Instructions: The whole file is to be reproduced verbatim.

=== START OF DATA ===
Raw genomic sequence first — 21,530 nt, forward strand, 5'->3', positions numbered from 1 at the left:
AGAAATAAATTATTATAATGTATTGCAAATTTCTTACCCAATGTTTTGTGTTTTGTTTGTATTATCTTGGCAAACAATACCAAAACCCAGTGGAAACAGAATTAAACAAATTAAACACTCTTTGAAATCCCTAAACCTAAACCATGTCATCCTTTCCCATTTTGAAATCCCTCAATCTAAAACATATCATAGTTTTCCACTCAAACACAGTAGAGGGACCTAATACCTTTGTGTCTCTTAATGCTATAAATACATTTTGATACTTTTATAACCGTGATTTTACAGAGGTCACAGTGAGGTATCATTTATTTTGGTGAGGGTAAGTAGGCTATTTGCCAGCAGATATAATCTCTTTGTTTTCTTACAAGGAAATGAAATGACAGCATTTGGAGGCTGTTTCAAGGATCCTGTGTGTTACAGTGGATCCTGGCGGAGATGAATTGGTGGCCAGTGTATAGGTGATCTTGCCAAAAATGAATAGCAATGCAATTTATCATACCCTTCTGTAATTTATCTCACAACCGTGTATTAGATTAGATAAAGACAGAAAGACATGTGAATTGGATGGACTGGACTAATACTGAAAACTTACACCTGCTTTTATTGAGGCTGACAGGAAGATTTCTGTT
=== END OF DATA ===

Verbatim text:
Raw genomic sequence first — 21,530 nt, forward strand, 5'->3', positions numbered from 1 at the left:
AGAAATAAATTATTATAATGTATTGCAAATTTCTTACCCAATGTTTTGTGTTTTGTTTGTATTATCTTGGCAAACAATACCAAAACCCAGTGGAAACAGAATTAAACAAATTAAACACTCTTTGAAATCCCTAAACCTAAACCATGTCATCCTTTCCCATTTTGAAATCCCTCAATCTAAAACATATCATAGTTTTCCACTCAAACACAGTAGAGGGACCTAATACCTTTGTGTCTCTTAATGCTATAAATACATTTTGATACTTTTATAACCGTGATTTTACAGAGGTCACAGTGAGGTATCATTTATTTTGGTGAGGGTAAGTAGGCTATTTGCCAGCAGATATAATCTCTTTGTTTTCTTACAAGGAAATGAAATGACAGCATTTGGAGGCTGTTTCAAGGATCCTGTGTGTTACAGTGGATCCTGGCGGAGATGAATTGGTGGCCAGTGTATAGGTGATCTTGCCAAAAATGAATAGCAATGCAATTTATCATACCCTTCTGTAATTTATCTCACAACCGTGTATTAGATTAGATAAAGACAGAAAGACATGTGAATTGGATGGACTGGACTAATACTGAAAACTTACACCTGCTTTTATTGAGGCTGACAGGAAGATTTCTGTT